This is an amazing
article I found this morning, and the author has been kind enough to let me share it. It's so well-written, and so...true
Credit goes to Jan Andrea.
Kind of long, but it's definitely worth it.
So often, breastfeeding advocates are met with the assertion that they're just trying to "make women feel guilty" for formula-feeding. Is this truly the case? Is guilt even the appropriate term?
First of all, let's look at guilt. In order to be guilty of something, you have to have done something wrong. In order to feel guilt, you have to be aware of it. Guilt implies not just wrongdoing, but the choice to do wrong. I don't think that guilt applies universally to women who don't breastfeed. Often, they should *not* feel guilty for that; though sometimes, they should.
Analogies often help, so I'll try one. When I was growing up, people believed that the cholesterol and saturated fats in butter were really, really bad for you, so my parents used margarine (which has no cholesterol and less saturated fat) with us instead. They didn't want to give us all the cholesterol and saturated fats in lard, so they used vegetable shortening. Now, current evidence suggests that the trans-fats present in partially-hydrogenated oils -- what margarine and shortening are made of -- are far, far more harmful than the naturally-occuring (but still not exactly healthy) cholesterol and sat. fats in butter. So it turns out that in giving us margarine and shortening instead of butter, my parents were actually doing something harmful to us, more harmful than what they were trying to prevent.
Should they feel guilty? No. They were doing the best that they could based on what was known then. As far as they knew, they were making the healthier choice for us. Now we know differently, and it would be natural for them to feel badly for having made that choice, but they shouldn't for one minute feel guilty for doing so.
Here's another. Consider Pop-Tarts® and related snacks. They're certainly not health foods; indeed, they contain partially-hydrogenated fats, simple sugars that break down quickly and can contribute to insulin resistance; and when eaten to excess, take up room in the child's diet that would be far better filled with healthier choices. If there are healthier choices available to me and I give my children Pop-Tarts® every morning anyway, knowing that they are contributing to potential health problems, should I feel guilty? Absolutely! However, if there were a natural disaster and all I could find to give them -- if all we had to live on -- were Pop-Tarts®, I would not feel the least bit guilty about giving them to my children. In the absense of healthier choices, they would keep them alive, and given the natural disaster, I'd far rather have them kept alive on unhealthy foods than starving to death.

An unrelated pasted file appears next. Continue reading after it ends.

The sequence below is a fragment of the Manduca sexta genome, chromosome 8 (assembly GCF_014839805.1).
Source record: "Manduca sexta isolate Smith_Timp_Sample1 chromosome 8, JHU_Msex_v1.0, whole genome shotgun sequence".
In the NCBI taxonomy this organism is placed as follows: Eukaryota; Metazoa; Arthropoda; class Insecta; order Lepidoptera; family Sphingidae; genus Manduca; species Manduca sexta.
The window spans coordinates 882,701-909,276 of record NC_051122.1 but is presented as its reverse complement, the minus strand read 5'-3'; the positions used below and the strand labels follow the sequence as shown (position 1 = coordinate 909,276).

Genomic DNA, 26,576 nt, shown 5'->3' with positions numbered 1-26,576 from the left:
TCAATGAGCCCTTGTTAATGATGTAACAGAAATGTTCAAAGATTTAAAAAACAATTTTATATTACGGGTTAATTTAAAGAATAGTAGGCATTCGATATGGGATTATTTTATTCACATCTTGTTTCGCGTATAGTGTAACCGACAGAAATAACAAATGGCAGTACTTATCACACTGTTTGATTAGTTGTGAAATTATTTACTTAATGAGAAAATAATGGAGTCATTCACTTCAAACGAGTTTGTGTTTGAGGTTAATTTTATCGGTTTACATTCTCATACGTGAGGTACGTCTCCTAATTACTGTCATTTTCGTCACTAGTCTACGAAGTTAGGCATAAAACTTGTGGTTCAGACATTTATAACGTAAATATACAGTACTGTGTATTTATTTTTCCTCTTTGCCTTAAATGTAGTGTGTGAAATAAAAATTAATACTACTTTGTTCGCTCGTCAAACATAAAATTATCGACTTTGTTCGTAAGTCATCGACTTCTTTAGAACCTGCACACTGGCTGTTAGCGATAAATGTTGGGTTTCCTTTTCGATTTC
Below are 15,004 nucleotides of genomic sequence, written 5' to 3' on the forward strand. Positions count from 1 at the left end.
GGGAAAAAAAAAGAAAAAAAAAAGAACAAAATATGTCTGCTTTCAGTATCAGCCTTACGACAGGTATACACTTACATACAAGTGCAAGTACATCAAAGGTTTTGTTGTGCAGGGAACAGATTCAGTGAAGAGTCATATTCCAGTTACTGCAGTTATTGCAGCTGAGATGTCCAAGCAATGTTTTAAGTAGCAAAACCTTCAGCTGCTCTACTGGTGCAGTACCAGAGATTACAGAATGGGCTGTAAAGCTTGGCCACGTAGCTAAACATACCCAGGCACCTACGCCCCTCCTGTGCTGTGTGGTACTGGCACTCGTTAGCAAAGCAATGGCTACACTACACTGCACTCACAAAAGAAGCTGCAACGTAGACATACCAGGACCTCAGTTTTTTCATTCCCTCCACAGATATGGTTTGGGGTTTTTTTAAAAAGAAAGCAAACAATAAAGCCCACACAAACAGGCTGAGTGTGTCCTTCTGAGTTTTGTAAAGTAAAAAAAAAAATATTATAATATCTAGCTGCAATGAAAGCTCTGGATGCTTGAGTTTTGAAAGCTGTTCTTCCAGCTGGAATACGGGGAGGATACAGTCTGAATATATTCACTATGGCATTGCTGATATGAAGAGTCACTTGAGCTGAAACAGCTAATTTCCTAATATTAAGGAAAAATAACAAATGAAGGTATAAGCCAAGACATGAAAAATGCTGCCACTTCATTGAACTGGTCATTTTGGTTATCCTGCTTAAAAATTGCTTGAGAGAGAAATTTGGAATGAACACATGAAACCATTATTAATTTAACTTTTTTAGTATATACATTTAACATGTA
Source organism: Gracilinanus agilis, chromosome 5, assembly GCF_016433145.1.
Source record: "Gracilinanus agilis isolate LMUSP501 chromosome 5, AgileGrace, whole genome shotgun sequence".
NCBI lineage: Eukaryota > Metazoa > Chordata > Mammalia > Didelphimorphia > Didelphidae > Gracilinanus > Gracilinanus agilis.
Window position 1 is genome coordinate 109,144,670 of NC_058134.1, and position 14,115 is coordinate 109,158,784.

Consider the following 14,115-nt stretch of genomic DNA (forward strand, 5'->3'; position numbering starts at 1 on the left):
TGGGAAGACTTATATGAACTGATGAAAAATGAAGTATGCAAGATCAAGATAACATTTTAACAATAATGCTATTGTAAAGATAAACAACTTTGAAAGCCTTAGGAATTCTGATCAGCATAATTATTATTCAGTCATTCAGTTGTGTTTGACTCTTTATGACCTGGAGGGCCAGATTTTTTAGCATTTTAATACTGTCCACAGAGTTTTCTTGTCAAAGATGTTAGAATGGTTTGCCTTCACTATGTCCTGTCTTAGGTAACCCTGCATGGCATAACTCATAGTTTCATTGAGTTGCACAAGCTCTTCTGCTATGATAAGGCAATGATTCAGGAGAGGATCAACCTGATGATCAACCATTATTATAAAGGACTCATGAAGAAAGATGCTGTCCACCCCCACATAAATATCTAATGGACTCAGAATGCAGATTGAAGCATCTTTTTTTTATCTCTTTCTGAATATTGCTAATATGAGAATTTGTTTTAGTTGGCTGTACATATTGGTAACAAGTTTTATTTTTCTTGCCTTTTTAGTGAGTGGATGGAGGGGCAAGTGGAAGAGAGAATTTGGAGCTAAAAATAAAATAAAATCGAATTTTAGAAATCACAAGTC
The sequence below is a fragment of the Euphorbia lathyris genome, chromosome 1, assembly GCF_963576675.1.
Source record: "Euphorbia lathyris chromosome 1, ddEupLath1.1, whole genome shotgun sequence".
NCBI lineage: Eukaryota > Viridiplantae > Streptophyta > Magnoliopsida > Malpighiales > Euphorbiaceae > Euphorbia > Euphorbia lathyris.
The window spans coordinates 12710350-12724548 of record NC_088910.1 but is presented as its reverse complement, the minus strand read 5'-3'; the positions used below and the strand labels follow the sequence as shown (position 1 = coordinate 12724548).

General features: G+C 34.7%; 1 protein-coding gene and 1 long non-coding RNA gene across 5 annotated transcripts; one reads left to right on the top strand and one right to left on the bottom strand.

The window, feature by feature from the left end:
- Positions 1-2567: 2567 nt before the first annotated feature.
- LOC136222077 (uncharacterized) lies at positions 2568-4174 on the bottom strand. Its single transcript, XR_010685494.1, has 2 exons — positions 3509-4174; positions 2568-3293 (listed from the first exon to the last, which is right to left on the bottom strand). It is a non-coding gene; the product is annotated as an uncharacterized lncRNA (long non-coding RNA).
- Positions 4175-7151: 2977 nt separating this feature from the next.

So it goes with breastfeeding and formula feeding. Breastfeeding is our biological norm -- it's what babies evolved to eat (or were created to eat, if that happens to be your persuasion). As mammals, our breasts are there to feed babies (fringe benefits aside), and our babies are meant to have breastmilk when they are infants. Breastmilk changes from day to day, month to month, so that it's specifically crafted not just for the age of the child and her needs, but it also responds to immunological factors. Breastmilk contains thousands of compounds that ensure proper brain development, healthy gut development and flora, jaw alignment, teeth placement, and hundreds of other factors that are only now being discovered. Many of these will never be replicated by artificial milk, no matter how ingenious the scientists who work on it are trying, unless we get involved with recombinant bacteria, and even then, the immune benefits will be absent. So clearly, anything less than breastmilk will tend to have health effects on the infant -- that's just a fact. Many babies will do "fine" on artificial breastmilk, or appear to do so, just as a child who eats only Pop-Tarts® can still grow and be relatively healthy. But clearly, there's no comparison.
However. ( Wanna read the rest?Collapse )